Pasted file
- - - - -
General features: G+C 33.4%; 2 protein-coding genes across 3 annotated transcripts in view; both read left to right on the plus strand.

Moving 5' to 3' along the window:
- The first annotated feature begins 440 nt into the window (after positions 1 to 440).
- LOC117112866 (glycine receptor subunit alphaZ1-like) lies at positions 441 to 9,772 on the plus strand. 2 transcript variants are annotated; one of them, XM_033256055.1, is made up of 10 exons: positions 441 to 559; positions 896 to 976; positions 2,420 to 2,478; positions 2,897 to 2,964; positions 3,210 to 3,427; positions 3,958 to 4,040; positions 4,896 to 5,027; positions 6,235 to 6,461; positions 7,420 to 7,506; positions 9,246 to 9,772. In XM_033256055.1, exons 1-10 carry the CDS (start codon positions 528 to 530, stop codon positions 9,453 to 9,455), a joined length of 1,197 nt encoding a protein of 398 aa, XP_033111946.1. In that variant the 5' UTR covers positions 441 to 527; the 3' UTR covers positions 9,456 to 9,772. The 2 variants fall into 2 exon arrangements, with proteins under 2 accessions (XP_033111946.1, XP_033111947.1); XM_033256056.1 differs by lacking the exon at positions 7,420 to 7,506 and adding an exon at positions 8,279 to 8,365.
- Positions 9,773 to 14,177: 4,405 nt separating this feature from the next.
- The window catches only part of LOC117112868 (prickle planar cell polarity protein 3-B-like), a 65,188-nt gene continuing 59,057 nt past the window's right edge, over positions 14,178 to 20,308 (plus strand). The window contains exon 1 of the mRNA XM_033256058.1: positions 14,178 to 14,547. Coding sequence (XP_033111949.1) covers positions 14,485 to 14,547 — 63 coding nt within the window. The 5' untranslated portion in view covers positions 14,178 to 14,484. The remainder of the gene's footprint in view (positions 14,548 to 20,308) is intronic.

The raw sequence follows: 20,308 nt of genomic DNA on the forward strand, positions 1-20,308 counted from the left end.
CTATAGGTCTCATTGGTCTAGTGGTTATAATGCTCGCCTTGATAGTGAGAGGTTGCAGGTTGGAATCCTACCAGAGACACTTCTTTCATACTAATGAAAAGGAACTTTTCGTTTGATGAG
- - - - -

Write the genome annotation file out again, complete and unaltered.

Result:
General features: G+C 33.4%; 2 protein-coding genes across 3 annotated transcripts in view; both read left to right on the plus strand.

Moving 5' to 3' along the window:
- The first annotated feature begins 440 nt into the window (after positions 1 to 440).
- LOC117112866 (glycine receptor subunit alphaZ1-like) lies at positions 441 to 9,772 on the plus strand. 2 transcript variants are annotated; one of them, XM_033256055.1, is made up of 10 exons: positions 441 to 559; positions 896 to 976; positions 2,420 to 2,478; positions 2,897 to 2,964; positions 3,210 to 3,427; positions 3,958 to 4,040; positions 4,896 to 5,027; positions 6,235 to 6,461; positions 7,420 to 7,506; positions 9,246 to 9,772. In XM_033256055.1, exons 1-10 carry the CDS (start codon positions 528 to 530, stop codon positions 9,453 to 9,455), a joined length of 1,197 nt encoding a protein of 398 aa, XP_033111946.1. In that variant the 5' UTR covers positions 441 to 527; the 3' UTR covers positions 9,456 to 9,772. The 2 variants fall into 2 exon arrangements, with proteins under 2 accessions (XP_033111946.1, XP_033111947.1); XM_033256056.1 differs by lacking the exon at positions 7,420 to 7,506 and adding an exon at positions 8,279 to 8,365.
- Positions 9,773 to 14,177: 4,405 nt separating this feature from the next.
- The window catches only part of LOC117112868 (prickle planar cell polarity protein 3-B-like), a 65,188-nt gene continuing 59,057 nt past the window's right edge, over positions 14,178 to 20,308 (plus strand). The window contains exon 1 of the mRNA XM_033256058.1: positions 14,178 to 14,547. Coding sequence (XP_033111949.1) covers positions 14,485 to 14,547 — 63 coding nt within the window. The 5' untranslated portion in view covers positions 14,178 to 14,484. The remainder of the gene's footprint in view (positions 14,548 to 20,308) is intronic.

The raw sequence follows: 20,308 nt of genomic DNA on the forward strand, positions 1-20,308 counted from the left end.
CTATAGGTCTCATTGGTCTAGTGGTTATAATGCTCGCCTTGATAGTGAGAGGTTGCAGGTTGGAATCCTACCAGAGACACTTCTTTCATACTAATGAAAAGGAACTTTTCGTTTGATGAG